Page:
What Eddie Redmayne Said About J.K. Rowling Transphobia Issue

Eddie Redmayne has condemned what he calls the "absolutely disgusting vitriol" directed at J.K. Rowling over her transphobic views despite previously distancing himself from those views.

The star of Harry Potter prequel, Fantastic Beasts and Where to Find Them told The Daily Mail he thinks the "torrent of abuse toward trans people online" is "hideous", but added that he was alarmed by the "vitriol" towards Rowling, which he described as "absolutely disgusting."

He said: "Similarly, there continues to be a hideous torrent of abuse towards trans people online and out in the world that is devastating."

Eddie Redmayne and JK Rowling
J.K. Rowling and Eddie Redmayne attend the premiere of "Finding the Way Home" at Hudson Yards on December 11, 2019 in New York City. Taylor Hill//Getty/FilmMagic

Earlier this year, the author—who also writes under the pseudonym Robert Galbraith—came under fire for tweeting an article about "people who menstruate" in which she criticized the phrase, implying that she believes it "erases" women.

Amid ongoing criticism, Rowling just released another book in her Cormoran Strike detective novel series titled "Troubled Blood," where a plotline involving a male serial killer who disguises himself in women's clothing being cited as transphobic by some.

Previously, Redmayne joined a number of Harry Potter actors in opposing Rowling's tweets and showing support for the transgender community.

In a statement first provided to Variety in June, he said: "Respect for transgender people remains a cultural imperative, and over the years I have been trying to constantly educate myself. This is an ongoing process."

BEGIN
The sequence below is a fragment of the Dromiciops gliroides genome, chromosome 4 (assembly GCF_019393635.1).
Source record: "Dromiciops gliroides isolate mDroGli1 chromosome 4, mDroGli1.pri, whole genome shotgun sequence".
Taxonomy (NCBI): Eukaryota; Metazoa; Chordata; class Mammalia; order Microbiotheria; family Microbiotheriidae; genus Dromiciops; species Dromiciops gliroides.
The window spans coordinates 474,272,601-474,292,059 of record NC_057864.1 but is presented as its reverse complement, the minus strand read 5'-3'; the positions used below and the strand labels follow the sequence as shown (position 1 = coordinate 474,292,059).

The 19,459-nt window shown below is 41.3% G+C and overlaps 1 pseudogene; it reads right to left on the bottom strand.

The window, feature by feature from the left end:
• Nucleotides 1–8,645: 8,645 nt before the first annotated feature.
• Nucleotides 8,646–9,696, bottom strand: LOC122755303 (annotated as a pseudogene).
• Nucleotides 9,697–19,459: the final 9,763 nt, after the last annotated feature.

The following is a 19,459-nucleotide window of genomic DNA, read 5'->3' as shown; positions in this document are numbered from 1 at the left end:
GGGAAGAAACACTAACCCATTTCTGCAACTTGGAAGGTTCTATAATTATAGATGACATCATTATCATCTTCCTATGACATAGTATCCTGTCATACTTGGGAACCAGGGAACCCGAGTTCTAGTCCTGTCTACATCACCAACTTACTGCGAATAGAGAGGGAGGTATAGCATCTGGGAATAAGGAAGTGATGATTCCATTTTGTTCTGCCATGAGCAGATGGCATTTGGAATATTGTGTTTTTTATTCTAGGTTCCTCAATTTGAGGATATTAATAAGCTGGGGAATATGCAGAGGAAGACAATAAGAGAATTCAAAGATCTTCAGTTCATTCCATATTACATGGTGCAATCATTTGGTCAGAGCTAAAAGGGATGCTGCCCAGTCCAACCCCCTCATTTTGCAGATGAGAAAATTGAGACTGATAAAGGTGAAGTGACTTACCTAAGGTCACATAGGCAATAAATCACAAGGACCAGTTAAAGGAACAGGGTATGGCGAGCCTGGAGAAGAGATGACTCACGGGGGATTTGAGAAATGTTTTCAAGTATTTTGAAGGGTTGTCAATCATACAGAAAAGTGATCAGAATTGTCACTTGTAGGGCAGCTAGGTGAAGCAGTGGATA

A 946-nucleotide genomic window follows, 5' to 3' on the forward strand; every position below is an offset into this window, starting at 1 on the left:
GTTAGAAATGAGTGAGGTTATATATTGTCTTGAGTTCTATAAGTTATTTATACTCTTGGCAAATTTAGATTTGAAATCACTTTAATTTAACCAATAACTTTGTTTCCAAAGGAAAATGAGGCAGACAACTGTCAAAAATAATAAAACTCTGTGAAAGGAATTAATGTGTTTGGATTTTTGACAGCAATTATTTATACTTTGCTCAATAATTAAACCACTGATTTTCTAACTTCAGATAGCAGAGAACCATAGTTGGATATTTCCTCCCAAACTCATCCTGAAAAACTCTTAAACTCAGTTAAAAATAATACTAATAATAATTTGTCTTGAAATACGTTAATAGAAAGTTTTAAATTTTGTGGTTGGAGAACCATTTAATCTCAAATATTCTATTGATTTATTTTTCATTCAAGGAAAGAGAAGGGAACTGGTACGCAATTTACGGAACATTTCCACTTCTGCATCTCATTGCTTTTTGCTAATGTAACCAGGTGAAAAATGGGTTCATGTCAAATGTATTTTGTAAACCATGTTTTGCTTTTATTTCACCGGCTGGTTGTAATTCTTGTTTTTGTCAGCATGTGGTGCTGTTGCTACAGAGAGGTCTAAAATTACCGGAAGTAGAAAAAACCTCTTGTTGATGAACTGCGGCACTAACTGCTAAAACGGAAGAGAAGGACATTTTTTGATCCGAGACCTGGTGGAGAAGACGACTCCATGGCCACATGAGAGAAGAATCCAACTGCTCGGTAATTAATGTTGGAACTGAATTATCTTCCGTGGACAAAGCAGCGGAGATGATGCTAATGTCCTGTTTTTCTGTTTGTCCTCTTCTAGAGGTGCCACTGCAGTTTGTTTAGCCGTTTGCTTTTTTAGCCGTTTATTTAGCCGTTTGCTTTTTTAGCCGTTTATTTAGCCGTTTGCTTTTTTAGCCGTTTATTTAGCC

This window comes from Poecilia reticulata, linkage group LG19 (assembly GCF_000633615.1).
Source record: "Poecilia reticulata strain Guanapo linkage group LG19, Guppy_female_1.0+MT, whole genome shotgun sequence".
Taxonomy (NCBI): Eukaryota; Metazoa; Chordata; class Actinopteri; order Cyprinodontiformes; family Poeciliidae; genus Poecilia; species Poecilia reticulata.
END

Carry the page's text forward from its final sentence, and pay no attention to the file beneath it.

The Danish Girl actor continued: "As someone who has worked with both J.K. Rowling and members of the trans community, I wanted to make it absolutely clear where I stand. I disagree with Jo's comments. Trans women are women, trans men are men and non-binary identities are valid. I would never want to speak on behalf of the community but I do know that my dear transgender friends and colleagues are tired of this constant questioning of their identities, which all too often results in violence and abuse."

He added: "They simply want to live their lives peacefully, and it's time to let them do so."

At the beginning of the summer, the English author unleashed a series of controversial tweets.

However, Redmayne's newfound defense of Rowling has seen his Oscar-winning role in The Danish Girl scrutinized as many criticize why he, a cis man, was cast to play the role of a trans woman.

One person tweeted: "Remember when Eddie Redmayne played a trans woman and a bunch of us said that there's a problem with cis men playing trans women is that trans women are often framed/solidified as crossdressing men?"

While another added: "eddie redmayne should be ashamed of himself. profiting off the trans community as he has, he could, AND SHOULD, have taken a stance against the harm that rowling is causing trans people every day. what a spineless little man."

Another tweet reads: "Who would have thought that the talentless opportunist who jumped at the chance to "play trans" for Oscar bait would be this pathetically clueless?"

Last month, Rowling returned a human rights award she received from the Robert F. Kennedy Human Rights (RFKHR) organization after the president of the body, Kerry Kennedy, criticized her views on transgender issues.